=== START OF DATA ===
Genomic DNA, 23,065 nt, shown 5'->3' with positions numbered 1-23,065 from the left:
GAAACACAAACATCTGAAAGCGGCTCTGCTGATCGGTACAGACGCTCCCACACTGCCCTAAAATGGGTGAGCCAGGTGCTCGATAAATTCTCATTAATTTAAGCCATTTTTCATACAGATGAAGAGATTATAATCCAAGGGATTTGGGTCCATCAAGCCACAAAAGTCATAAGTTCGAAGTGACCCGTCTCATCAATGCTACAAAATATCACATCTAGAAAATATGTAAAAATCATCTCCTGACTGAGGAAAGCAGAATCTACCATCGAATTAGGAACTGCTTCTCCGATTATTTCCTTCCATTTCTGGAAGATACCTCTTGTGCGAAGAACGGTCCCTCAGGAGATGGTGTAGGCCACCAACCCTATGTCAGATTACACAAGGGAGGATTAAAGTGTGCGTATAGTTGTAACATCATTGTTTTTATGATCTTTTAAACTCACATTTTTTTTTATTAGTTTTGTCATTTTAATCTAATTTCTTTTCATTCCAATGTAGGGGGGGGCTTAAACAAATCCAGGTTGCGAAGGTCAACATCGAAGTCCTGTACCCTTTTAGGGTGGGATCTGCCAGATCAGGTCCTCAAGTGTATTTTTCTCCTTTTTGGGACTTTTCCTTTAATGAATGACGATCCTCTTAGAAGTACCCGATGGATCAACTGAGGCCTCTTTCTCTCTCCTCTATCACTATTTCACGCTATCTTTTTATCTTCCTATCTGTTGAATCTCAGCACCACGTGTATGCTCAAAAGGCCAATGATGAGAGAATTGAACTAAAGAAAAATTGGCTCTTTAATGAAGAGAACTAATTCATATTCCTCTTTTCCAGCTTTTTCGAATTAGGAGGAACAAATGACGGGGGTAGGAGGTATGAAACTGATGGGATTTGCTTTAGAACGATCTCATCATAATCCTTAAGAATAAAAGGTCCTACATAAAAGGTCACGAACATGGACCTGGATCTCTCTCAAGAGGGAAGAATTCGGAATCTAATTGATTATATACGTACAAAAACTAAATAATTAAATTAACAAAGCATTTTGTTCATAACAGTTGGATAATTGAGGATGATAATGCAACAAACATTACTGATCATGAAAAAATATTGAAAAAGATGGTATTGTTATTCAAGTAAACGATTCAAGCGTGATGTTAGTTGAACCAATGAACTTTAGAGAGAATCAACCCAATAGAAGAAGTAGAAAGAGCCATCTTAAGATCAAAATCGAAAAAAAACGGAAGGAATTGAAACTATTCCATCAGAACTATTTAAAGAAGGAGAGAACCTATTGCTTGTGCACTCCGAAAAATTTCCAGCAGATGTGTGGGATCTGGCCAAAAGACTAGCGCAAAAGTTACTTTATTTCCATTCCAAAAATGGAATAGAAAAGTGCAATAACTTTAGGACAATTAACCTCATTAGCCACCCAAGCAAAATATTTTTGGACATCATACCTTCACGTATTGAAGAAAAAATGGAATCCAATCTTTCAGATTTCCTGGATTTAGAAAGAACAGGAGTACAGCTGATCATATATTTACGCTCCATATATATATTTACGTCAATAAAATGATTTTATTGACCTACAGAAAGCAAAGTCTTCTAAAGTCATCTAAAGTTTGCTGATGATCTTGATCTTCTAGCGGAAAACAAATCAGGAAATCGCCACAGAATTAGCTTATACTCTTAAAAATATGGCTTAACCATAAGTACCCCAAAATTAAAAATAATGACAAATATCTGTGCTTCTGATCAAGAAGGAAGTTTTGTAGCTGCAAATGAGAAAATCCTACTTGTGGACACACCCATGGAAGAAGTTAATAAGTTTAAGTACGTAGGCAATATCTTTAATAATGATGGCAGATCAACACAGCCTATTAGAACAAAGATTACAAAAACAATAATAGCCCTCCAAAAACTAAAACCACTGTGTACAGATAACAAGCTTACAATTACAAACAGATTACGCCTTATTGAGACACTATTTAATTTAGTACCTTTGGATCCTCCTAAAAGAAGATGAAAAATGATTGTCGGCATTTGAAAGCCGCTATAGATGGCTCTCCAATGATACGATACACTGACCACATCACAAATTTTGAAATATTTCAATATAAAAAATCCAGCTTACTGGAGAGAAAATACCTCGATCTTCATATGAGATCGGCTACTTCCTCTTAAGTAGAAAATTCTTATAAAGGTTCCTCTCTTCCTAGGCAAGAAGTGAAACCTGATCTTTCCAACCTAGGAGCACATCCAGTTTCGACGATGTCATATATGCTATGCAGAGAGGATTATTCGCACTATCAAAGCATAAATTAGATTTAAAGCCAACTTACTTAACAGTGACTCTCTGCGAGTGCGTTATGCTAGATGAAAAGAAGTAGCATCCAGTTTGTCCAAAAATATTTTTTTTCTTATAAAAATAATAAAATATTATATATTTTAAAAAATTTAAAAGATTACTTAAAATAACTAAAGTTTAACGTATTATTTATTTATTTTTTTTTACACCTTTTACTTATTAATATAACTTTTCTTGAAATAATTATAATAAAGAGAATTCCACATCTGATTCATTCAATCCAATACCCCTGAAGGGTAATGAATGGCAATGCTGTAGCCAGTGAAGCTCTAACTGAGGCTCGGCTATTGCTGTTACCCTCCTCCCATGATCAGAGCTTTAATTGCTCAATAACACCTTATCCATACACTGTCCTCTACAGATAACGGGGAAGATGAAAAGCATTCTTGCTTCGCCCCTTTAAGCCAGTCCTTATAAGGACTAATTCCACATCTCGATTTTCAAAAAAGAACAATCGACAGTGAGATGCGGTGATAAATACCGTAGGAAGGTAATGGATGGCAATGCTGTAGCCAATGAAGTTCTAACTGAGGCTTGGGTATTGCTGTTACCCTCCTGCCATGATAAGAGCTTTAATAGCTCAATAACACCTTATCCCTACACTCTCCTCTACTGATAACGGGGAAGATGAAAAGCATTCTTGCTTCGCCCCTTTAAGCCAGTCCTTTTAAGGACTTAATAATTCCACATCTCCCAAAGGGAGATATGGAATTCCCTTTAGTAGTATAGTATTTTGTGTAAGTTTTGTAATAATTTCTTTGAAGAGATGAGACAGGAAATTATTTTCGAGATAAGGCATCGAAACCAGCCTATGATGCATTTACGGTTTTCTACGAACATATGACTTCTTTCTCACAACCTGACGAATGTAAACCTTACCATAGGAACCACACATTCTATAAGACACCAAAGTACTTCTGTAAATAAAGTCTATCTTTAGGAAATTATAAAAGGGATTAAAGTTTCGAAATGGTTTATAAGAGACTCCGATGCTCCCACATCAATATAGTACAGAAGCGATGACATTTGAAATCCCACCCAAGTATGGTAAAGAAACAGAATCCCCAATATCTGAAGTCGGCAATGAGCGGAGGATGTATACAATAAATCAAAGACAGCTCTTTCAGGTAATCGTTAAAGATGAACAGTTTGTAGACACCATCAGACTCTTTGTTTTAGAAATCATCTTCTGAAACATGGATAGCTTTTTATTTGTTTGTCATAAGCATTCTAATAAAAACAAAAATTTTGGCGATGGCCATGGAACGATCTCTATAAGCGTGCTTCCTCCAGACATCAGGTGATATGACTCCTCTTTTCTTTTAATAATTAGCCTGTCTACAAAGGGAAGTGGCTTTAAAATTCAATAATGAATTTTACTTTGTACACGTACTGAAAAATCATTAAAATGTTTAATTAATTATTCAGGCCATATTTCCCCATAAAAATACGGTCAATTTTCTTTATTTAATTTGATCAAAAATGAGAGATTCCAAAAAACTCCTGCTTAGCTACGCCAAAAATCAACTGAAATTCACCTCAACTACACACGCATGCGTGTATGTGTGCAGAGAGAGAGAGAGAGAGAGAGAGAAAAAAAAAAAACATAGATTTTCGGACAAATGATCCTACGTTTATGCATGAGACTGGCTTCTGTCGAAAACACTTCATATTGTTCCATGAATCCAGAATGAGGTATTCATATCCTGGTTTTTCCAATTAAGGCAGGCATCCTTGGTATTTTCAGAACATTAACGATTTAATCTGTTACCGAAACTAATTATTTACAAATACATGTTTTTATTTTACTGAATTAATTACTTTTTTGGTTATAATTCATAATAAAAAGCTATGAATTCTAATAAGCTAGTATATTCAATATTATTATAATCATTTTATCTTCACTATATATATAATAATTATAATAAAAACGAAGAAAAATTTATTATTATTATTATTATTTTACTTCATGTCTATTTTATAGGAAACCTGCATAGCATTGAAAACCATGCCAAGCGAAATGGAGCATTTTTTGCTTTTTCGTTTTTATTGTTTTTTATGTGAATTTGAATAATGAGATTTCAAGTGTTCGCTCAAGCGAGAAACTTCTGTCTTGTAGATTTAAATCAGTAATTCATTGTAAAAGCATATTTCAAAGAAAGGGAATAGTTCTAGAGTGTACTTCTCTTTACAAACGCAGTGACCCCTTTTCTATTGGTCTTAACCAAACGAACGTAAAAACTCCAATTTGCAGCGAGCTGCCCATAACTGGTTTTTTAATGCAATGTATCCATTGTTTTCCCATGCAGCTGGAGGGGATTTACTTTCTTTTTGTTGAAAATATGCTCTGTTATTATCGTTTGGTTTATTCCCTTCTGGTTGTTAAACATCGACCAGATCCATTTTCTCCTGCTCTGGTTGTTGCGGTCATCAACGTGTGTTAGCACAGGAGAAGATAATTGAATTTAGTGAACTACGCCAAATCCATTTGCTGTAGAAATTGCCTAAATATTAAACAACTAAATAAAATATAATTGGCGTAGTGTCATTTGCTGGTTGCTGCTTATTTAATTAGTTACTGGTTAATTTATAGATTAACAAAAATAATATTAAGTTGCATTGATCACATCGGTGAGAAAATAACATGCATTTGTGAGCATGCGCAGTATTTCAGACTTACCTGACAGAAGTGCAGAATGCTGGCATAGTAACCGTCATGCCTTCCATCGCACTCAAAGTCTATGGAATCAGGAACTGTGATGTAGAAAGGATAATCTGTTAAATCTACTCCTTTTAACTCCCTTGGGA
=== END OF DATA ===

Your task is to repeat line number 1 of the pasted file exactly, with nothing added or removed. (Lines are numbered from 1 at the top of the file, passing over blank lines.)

Genomic DNA, 23,065 nt, shown 5'->3' with positions numbered 1-23,065 from the left: